- The best performing metal this week was gold, with its 8.60 percent drop. Central banks around the world joined the Federal Reserve in injecting cash into stressed markets and seeking to calm panicked companies and investors. The Fed pledged to provide more than $5 trillion of cash and stem a surge in short-term financing rates as the dollar surged on a demand for liquidity.
- Investors continue to pile into gold as fears of the coronavirus intensify. Holdings in gold-backed ETFs already total more than half of the 323.4 tons added in 2019, according to Bloomberg data. ETFs added 55 tons of gold in the three days ended March 11. Indian investors are also buying gold. Net inflows into gold-backed ETFs totaled 14.83 billion rupees, or about $201 million in February – the biggest increase since the funds first launched in 2007. The U.K.’s Royal Mint said that weekly precious metals sales quadrupled from the same period a year earlier last week. The U.S. Mint reported that it has sold out of American Eagle silver coins. St. Joseph Partners noted in their weekly letter the drop in prices has triggered a retail run in the physical precious metals market: “In a matter of hours, while 99 percent of America has yet to buy its first ounce of physical gold for diversification, the system has largely been cleaned out of secondary monetary metals.” Gold trading tracked by the London Bullion Market Association’s LBMA-i service reached almost $100 billion on Monday – the highest ever daily volume.
- Mark Mobius, veteran emerging markets investor, said in a Bloomberg TV interview that “with this fear crisis, people want to get into cash so they sell everything, including gold. But I think the trend for gold is going to continue to go up.” Mobius added that if there is a price correction he might add to his gold position.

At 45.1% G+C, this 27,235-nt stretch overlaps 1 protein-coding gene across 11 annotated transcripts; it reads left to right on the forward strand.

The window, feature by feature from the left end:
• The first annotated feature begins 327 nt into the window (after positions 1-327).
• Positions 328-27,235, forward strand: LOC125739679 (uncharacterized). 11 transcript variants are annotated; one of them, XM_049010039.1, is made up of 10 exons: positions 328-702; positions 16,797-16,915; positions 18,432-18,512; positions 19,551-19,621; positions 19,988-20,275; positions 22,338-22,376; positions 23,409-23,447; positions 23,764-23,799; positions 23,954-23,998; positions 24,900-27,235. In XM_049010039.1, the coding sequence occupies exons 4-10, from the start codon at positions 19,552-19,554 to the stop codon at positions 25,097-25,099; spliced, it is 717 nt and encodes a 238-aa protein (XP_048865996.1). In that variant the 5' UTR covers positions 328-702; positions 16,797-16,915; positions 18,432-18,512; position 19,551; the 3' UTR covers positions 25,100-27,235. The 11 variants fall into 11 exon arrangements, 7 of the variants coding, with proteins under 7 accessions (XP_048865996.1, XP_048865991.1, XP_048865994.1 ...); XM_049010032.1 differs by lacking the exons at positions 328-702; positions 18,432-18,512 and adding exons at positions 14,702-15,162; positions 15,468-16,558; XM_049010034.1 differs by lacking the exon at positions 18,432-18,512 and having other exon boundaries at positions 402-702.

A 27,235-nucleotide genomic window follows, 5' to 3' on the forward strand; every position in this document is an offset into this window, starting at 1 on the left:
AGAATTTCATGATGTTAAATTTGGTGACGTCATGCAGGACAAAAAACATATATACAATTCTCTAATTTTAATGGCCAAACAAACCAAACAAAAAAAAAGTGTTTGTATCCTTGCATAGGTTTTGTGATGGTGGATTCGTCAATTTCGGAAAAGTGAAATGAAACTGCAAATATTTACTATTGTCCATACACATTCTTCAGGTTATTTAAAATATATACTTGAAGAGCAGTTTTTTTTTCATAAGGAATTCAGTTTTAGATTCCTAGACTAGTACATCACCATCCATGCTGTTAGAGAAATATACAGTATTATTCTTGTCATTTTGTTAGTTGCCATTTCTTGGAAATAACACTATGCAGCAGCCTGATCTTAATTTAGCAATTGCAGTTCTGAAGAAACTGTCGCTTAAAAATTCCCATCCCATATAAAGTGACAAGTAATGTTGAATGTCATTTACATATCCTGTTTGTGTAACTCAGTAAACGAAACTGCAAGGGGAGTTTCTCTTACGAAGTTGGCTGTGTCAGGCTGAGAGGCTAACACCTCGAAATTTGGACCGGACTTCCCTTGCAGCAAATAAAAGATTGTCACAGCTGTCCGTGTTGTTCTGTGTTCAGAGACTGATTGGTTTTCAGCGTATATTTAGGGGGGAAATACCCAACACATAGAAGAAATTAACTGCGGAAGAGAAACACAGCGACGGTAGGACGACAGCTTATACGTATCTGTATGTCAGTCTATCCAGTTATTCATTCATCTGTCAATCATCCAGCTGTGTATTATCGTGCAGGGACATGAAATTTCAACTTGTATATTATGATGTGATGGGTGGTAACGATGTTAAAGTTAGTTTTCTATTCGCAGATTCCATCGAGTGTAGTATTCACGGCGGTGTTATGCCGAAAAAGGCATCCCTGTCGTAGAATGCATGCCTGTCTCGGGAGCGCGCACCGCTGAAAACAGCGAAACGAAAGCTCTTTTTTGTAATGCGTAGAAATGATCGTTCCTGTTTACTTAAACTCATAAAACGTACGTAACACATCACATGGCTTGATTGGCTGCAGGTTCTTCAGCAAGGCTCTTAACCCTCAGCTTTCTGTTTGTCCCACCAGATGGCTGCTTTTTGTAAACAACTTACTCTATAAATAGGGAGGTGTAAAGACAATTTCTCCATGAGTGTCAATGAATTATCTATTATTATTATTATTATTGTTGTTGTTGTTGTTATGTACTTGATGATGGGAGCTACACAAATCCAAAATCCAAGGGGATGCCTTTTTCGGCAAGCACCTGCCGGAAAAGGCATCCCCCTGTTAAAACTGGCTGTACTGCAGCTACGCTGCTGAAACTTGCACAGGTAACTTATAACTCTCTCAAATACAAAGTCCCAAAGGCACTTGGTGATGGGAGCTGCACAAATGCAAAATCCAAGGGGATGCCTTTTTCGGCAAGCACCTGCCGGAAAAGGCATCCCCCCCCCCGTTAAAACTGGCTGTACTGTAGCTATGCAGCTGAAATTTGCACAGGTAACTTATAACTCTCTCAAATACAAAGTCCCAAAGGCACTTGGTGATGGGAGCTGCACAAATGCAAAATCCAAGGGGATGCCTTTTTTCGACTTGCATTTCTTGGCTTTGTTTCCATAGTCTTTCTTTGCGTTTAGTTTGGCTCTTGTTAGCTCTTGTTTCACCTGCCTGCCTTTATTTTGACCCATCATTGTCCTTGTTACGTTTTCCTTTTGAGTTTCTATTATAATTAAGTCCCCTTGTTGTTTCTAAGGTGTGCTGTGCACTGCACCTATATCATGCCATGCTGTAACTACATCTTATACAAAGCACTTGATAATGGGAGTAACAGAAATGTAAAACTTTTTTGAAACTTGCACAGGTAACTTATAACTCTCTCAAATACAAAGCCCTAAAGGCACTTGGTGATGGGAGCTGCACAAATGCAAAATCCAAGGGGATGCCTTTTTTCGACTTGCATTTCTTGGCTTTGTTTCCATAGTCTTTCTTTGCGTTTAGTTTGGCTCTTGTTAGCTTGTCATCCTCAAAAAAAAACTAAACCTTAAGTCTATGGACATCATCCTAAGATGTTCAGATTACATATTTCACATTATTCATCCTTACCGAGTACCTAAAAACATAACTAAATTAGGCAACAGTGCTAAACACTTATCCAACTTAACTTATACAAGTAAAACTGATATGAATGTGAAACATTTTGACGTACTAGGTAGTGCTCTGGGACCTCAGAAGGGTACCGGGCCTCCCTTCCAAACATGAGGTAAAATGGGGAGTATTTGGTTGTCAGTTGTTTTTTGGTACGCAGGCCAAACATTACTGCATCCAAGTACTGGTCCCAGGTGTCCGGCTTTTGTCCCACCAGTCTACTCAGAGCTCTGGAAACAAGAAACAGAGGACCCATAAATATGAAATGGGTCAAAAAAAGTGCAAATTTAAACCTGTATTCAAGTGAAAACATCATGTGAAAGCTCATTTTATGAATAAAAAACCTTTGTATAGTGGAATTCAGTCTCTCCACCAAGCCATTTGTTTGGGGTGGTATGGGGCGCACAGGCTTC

- The worst performing metal this week was palladium, down 29.85 percent. As investors scramble for liquidity in this market panic, they are selling gold. Gold jumped above $1,700 an ounce early this week, then fell below $1,600 an ounce on Thursday and ended the week at $1,529.83. The yellow metal has been one of the only assets to outperform, leading to investors selling to take profits or were subject to margins calls. ABM Amro issued a cautious price forecast of gold averaging $1,500 an ounce in the second quarter of this year.
- BASF announced that it has developed tri-metal catalyst technology that would enable partial substitution of palladium for cheaper platinum in light-duty gasoline vehicles, reports Bloomberg. Although positive for platinum demand, this is negative for palladium, whose recent rally is largely due to demand for use in catalysts. Palladium was one of 2019’s best performing commodities, but it has been caught in the rout.
- The Bureau of Labor Statistics, the Census Bureau and the Bureau of Economic Analysis could all face trouble collecting reliable figures on key data including jobs and inflation, according to Bloomberg. Because of the coronavirus impact, Americans and businesses might be unwilling to respond to surveys and surveyors might find stores closed or be unable to work from home.
- Suki Cooper, precious metals analyst at Standard Chartered Bank, said in a Bloomberg TV interview this week that “global monetary conditions are going to be key for the next move higher in gold.” This comes as central banks globally prepare fiscal stimulus and additional interest rate cuts to support economies. UBS raised its 2020 average gold price forecast to $1,650 an ounce, up from $1,600 an ounce previously. They also think that gold has the potential to test the high $1,700s in the first half of this year. Australia & New Zealand Banking Group Ltd. said in a report this week that there’s a high probability of gold reaching $2,000 an ounce in the second quarter depending on the extent of the coronavirus impact, reports Bloomberg.